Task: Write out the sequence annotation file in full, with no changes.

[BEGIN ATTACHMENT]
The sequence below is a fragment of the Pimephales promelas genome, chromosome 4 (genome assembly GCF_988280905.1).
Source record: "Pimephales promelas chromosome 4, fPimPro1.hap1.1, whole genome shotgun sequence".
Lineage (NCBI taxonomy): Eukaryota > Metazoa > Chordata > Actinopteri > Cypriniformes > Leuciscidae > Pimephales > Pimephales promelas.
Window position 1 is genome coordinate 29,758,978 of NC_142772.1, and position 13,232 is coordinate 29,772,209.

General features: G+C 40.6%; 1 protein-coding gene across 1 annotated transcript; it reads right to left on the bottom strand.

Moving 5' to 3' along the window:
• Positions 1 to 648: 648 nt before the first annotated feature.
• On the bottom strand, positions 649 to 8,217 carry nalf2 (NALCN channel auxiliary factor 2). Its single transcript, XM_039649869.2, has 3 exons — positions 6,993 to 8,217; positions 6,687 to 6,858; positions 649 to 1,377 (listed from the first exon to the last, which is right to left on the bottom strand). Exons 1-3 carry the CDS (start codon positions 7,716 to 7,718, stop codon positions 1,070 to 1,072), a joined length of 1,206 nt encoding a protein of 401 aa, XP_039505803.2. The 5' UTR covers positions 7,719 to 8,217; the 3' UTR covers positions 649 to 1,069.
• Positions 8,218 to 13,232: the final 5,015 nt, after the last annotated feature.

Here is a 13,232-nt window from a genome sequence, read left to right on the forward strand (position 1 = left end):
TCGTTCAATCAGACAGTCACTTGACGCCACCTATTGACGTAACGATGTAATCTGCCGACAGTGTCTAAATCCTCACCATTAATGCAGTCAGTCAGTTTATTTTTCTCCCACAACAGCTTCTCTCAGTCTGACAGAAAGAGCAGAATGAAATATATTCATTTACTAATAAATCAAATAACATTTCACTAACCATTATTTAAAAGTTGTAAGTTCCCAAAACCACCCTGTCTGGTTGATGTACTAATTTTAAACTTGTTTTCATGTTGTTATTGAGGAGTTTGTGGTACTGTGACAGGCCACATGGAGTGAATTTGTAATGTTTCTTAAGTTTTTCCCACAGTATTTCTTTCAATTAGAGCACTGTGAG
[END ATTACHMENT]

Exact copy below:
The sequence below is a fragment of the Pimephales promelas genome, chromosome 4 (genome assembly GCF_988280905.1).
Source record: "Pimephales promelas chromosome 4, fPimPro1.hap1.1, whole genome shotgun sequence".
Lineage (NCBI taxonomy): Eukaryota > Metazoa > Chordata > Actinopteri > Cypriniformes > Leuciscidae > Pimephales > Pimephales promelas.
Window position 1 is genome coordinate 29,758,978 of NC_142772.1, and position 13,232 is coordinate 29,772,209.

General features: G+C 40.6%; 1 protein-coding gene across 1 annotated transcript; it reads right to left on the bottom strand.

Moving 5' to 3' along the window:
• Positions 1 to 648: 648 nt before the first annotated feature.
• On the bottom strand, positions 649 to 8,217 carry nalf2 (NALCN channel auxiliary factor 2). Its single transcript, XM_039649869.2, has 3 exons — positions 6,993 to 8,217; positions 6,687 to 6,858; positions 649 to 1,377 (listed from the first exon to the last, which is right to left on the bottom strand). Exons 1-3 carry the CDS (start codon positions 7,716 to 7,718, stop codon positions 1,070 to 1,072), a joined length of 1,206 nt encoding a protein of 401 aa, XP_039505803.2. The 5' UTR covers positions 7,719 to 8,217; the 3' UTR covers positions 649 to 1,069.
• Positions 8,218 to 13,232: the final 5,015 nt, after the last annotated feature.

Here is a 13,232-nt window from a genome sequence, read left to right on the forward strand (position 1 = left end):
TCGTTCAATCAGACAGTCACTTGACGCCACCTATTGACGTAACGATGTAATCTGCCGACAGTGTCTAAATCCTCACCATTAATGCAGTCAGTCAGTTTATTTTTCTCCCACAACAGCTTCTCTCAGTCTGACAGAAAGAGCAGAATGAAATATATTCATTTACTAATAAATCAAATAACATTTCACTAACCATTATTTAAAAGTTGTAAGTTCCCAAAACCACCCTGTCTGGTTGATGTACTAATTTTAAACTTGTTTTCATGTTGTTATTGAGGAGTTTGTGGTACTGTGACAGGCCACATGGAGTGAATTTGTAATGTTTCTTAAGTTTTTCCCACAGTATTTCTTTCAATTAGAGCACTGTGAG